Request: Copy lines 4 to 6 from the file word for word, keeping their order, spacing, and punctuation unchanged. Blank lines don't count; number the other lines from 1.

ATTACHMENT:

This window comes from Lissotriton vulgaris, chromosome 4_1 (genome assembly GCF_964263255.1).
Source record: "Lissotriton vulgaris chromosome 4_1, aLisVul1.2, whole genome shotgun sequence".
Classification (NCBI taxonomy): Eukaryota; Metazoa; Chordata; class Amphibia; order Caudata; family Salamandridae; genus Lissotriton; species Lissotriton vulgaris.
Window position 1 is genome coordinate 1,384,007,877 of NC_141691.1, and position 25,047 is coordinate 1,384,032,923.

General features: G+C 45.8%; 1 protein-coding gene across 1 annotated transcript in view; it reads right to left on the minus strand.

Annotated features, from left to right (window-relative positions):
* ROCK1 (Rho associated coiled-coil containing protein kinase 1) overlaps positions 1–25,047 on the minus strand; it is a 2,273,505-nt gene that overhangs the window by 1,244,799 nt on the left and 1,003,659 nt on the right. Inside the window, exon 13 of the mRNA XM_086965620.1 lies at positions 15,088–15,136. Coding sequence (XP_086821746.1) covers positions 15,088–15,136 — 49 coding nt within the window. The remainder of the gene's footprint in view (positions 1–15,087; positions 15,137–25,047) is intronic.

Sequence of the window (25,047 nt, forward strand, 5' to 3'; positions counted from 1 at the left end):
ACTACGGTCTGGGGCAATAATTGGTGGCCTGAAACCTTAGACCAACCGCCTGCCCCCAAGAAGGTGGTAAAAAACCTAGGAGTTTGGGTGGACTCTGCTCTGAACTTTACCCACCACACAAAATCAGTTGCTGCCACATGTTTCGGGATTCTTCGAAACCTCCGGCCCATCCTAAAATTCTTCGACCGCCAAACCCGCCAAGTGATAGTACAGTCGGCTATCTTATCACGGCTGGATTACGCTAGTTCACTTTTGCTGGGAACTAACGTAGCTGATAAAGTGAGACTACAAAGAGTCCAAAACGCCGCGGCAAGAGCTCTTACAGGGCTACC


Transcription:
Window position 1 is genome coordinate 1,384,007,877 of NC_141691.1, and position 25,047 is coordinate 1,384,032,923.

General features: G+C 45.8%; 1 protein-coding gene across 1 annotated transcript in view; it reads right to left on the minus strand.

Annotated features, from left to right (window-relative positions):